Exobiological Illnesses

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The risk that Martian microbes exist, and could cause disease in humans, is considered to be very small[1][2]. It is one of the aspects of planetary protection. Other vectors for illnesses might be viruses or prions.

Precautions to manage this risk include the following[1]:

  • rules that limit direct and indirect human contact with the martian environment, particularly when relatively warm and wet conditions are present (e.g. "airlock procedures, sample transportation and handling, and in-situ resource utilization"). A specific example would be procedures specifying how and under what circumstances space suits will be decontaminated upon return to spacecraft/habitats[2].
  • rules that limit where humans may travel, including use of robots to conduct initial evaluation of unexplored sites
  • life support systems designed to prevent contamination of air and water supplies
  • medical monitoring, including markers of immune system function
  • monitoring of normal human microbiomes and free-living microbes inside spacecraft/habitats
  • habitats designed to separate living areas from research facilities (e.g. lab facilities that meet biosafety level 2 standards[2])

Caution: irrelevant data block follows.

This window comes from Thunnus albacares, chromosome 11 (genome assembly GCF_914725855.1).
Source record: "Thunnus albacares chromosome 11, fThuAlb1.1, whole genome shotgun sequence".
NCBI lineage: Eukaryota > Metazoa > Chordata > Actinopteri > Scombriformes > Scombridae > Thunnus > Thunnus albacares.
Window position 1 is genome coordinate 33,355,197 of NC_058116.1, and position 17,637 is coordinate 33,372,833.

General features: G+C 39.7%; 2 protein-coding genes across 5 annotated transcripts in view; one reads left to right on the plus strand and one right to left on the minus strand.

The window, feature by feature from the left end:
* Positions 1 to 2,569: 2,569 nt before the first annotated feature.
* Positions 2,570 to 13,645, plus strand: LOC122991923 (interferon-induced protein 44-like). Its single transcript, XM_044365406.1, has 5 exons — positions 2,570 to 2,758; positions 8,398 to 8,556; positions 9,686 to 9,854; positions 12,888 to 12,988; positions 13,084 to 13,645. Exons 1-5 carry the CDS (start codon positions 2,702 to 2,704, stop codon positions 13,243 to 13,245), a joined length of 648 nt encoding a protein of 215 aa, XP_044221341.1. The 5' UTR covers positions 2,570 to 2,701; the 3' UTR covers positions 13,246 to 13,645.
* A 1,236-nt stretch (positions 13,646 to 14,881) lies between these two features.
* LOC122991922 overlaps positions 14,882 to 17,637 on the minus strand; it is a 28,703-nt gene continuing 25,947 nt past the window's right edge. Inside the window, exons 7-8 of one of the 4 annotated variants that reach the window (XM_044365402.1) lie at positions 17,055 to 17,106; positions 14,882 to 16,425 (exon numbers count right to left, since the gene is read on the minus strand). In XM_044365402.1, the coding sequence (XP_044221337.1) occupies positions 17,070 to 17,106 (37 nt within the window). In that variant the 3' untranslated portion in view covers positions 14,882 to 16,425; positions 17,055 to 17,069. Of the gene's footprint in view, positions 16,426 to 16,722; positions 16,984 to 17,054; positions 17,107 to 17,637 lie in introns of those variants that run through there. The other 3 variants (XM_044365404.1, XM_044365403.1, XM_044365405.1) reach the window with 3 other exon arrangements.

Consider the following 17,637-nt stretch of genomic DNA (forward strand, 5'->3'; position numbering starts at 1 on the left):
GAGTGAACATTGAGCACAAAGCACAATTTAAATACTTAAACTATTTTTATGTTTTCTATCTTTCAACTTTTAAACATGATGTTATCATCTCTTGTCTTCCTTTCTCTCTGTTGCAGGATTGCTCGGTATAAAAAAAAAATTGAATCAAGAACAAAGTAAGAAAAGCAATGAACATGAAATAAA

• a facility for quarantine of someone who may have been infected with a martian microbe

A related risk is the possibility that microbes carried from earth could evolve to become more pathogenic in a different environment. There is also the possibility that the human immune system could weaken in the absence of the normal scope of interactions with earth microbes, leading to infections with normally benign microbes carried from earth[1].

Planetary protection measures would be implemented upon completion of a Mars exploration mission to ensure that any microbes carried by astronauts, equipment, or samples cannot be transferred to the Earth environment[1]. For example, Apollo astronauts were quarantined for 21 days after returning[2].

Further Reading

National Research Council. 2002. Safe on Mars: Precursor Measurements Necessary to Support Human Operations on the Martian Surface. Washington, DC: The National Academies Press. https://doi.org/10.17226/10360.

References

  1. 1.0 1.1 1.2 1.3 Rummel JD, Race MS, Conley CA, Liskowsky DR. (2010). The Integration of Planetary Protection Requirements and Medical Support on a Mission to Mars. Journal of Cosmology 12:3834-3841. Retrieved from http://journalofcosmology.com/Mars126.html
  2. 2.0 2.1 2.2 2.3 Netea MG, van de Veerdonk FL, Strous M, van der Meer JWM. (2010). Infection Risk of a Human Mission to Mars. Journal of Cosmology 12:3846-3854. Retrieved from http://journalofcosmology.com/Mars129.html